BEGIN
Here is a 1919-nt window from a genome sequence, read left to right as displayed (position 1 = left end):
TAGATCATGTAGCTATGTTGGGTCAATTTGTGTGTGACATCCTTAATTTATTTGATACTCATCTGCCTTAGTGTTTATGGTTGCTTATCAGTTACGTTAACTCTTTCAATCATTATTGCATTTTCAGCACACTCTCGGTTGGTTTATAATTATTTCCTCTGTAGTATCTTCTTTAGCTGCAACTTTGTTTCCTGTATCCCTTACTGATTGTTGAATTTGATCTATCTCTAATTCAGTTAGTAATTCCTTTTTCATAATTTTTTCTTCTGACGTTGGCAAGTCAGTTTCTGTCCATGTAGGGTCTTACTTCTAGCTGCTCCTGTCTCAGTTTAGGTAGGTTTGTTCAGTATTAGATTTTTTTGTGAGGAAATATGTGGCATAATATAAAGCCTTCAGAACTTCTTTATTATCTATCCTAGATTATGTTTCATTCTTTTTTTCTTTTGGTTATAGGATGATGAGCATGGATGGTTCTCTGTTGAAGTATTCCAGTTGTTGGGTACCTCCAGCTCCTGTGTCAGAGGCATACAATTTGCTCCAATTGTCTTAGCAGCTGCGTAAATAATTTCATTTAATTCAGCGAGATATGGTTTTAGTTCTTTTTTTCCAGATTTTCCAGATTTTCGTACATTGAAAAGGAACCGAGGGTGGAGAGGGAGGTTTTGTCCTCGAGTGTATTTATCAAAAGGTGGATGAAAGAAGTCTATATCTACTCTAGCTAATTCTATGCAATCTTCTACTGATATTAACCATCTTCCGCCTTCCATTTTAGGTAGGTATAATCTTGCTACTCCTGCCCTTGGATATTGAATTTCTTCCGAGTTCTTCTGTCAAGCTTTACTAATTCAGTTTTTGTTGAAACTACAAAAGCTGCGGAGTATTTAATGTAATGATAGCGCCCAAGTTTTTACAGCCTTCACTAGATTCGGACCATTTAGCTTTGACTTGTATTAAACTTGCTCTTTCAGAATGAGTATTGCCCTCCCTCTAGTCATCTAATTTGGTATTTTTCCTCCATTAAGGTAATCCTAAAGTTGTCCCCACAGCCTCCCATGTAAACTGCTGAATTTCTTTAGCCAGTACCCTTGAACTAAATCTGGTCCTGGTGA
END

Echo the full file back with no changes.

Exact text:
Here is a 1919-nt window from a genome sequence, read left to right as displayed (position 1 = left end):
TAGATCATGTAGCTATGTTGGGTCAATTTGTGTGTGACATCCTTAATTTATTTGATACTCATCTGCCTTAGTGTTTATGGTTGCTTATCAGTTACGTTAACTCTTTCAATCATTATTGCATTTTCAGCACACTCTCGGTTGGTTTATAATTATTTCCTCTGTAGTATCTTCTTTAGCTGCAACTTTGTTTCCTGTATCCCTTACTGATTGTTGAATTTGATCTATCTCTAATTCAGTTAGTAATTCCTTTTTCATAATTTTTTCTTCTGACGTTGGCAAGTCAGTTTCTGTCCATGTAGGGTCTTACTTCTAGCTGCTCCTGTCTCAGTTTAGGTAGGTTTGTTCAGTATTAGATTTTTTTGTGAGGAAATATGTGGCATAATATAAAGCCTTCAGAACTTCTTTATTATCTATCCTAGATTATGTTTCATTCTTTTTTTCTTTTGGTTATAGGATGATGAGCATGGATGGTTCTCTGTTGAAGTATTCCAGTTGTTGGGTACCTCCAGCTCCTGTGTCAGAGGCATACAATTTGCTCCAATTGTCTTAGCAGCTGCGTAAATAATTTCATTTAATTCAGCGAGATATGGTTTTAGTTCTTTTTTTCCAGATTTTCCAGATTTTCGTACATTGAAAAGGAACCGAGGGTGGAGAGGGAGGTTTTGTCCTCGAGTGTATTTATCAAAAGGTGGATGAAAGAAGTCTATATCTACTCTAGCTAATTCTATGCAATCTTCTACTGATATTAACCATCTTCCGCCTTCCATTTTAGGTAGGTATAATCTTGCTACTCCTGCCCTTGGATATTGAATTTCTTCCGAGTTCTTCTGTCAAGCTTTACTAATTCAGTTTTTGTTGAAACTACAAAAGCTGCGGAGTATTTAATGTAATGATAGCGCCCAAGTTTTTACAGCCTTCACTAGATTCGGACCATTTAGCTTTGACTTGTATTAAACTTGCTCTTTCAGAATGAGTATTGCCCTCCCTCTAGTCATCTAATTTGGTATTTTTCCTCCATTAAGGTAATCCTAAAGTTGTCCCCACAGCCTCCCATGTAAACTGCTGAATTTCTTTAGCCAGTACCCTTGAACTAAATCTGGTCCTGGTGA